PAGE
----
Everyone's an artist

Last updated 05:00 22/02/2014
LIFE IN ART: Waterlogue turns photos into artworks while you watch.

Relevant offers

Digital Living

Wikipedia might be able to fix what's wrong with the internet Osmo is a gadget that can make your videos look professional How much digital media is OK for kids? Paper and pen is sometimes better than apps Computer smarter than humans when telling Asian faces apart Computer 'judge' predicts court findings How to protect your home network Australian photographer invents 'SpudCamera' and takes selfie with it Denial of cyber attack affecting Twitter, Reddit, Paypal and Spotify PayPal, Twitter, Spofiy and other sites disrupted by cyber attacks

Too busy to pick up a paintbrush? Waterlogue, a photo app for iPhone, iPad and iPod Touch, uses your snapshots as rough drafts for watercolour-inspired works of digital art.

Waterlogue turns photos into sketches that are filled in while you watch, giving you the option to adjust colour and brush stroke size, choose a filter (natural, luminous, and rainy are some of the options), tweak brightness, and decide whether you want a border.

Waterlogue is the latest photo app from John Balestrieri and Robert Clair, who are responsible for Percolator, which turns photos into multicolour mosaics, and Popsicolor, which transforms snapshots into virtual ink illustrations.

"We wanted non-artists to be able to see the world as an artist might," Balestrieri said in a press release, "to give people access to a creative tool that doesn't require any training."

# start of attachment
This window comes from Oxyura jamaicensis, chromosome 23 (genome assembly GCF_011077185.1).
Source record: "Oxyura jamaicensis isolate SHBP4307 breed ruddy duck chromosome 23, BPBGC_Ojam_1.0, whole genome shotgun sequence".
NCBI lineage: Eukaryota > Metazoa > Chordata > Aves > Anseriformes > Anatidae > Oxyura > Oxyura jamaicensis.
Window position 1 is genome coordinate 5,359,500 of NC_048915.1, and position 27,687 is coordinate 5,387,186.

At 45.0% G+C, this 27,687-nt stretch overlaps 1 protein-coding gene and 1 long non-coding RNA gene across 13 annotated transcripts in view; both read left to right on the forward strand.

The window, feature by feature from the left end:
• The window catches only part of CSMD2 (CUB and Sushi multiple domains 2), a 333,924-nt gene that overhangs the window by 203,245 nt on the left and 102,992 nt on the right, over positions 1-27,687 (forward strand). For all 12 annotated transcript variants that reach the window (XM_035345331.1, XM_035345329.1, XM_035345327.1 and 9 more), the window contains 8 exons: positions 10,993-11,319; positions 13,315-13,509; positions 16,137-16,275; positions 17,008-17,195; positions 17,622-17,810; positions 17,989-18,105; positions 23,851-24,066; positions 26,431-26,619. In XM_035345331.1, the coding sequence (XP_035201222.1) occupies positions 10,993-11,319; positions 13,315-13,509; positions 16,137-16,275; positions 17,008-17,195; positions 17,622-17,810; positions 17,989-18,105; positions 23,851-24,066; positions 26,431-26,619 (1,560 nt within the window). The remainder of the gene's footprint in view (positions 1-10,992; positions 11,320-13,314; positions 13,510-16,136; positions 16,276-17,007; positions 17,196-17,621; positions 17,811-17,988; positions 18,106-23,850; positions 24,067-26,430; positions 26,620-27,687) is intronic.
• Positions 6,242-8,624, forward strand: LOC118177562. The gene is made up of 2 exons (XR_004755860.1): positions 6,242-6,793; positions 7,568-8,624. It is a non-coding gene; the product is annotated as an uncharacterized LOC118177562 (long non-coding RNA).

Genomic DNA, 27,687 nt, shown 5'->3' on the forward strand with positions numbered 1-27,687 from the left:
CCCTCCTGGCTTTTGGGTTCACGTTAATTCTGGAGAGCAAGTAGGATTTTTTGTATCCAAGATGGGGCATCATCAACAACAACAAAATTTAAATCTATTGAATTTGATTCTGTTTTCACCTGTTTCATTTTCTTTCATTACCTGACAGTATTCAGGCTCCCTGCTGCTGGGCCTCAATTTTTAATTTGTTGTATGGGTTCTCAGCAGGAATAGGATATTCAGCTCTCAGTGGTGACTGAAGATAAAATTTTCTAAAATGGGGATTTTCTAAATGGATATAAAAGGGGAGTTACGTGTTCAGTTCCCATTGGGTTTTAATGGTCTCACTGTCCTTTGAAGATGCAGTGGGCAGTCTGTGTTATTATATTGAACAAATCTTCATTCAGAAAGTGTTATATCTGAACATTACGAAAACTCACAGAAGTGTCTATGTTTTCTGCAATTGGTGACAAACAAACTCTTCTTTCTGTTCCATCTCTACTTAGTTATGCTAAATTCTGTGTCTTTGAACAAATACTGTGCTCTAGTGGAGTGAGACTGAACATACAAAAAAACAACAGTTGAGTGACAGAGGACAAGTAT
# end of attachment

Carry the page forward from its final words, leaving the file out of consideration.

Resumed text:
The ability to add a watercolour filter to photos is nothing new, but Waterlogue has created an app that fans say more closely replicates the hand of the artist than a Photoshop filter.

Balestrieri said that Waterlogue hoped to digitally capture the charm of the tin kits full of watercolour pigments that artists carry around to make watercolour sketches in their Moleskine notebooks.

"There are apps out there that apply a watercolour-type filter to images, but they don't really approach anything made by a person," Balestrieri said, "which details to leave in, which to take out - all of the little decisions that make a painting communicate the essence and spirit of a scene, instead of a straight depiction of reality."

- The Washington Post

Ad Feedback
Special offers

Featured Promotions

Sponsored Content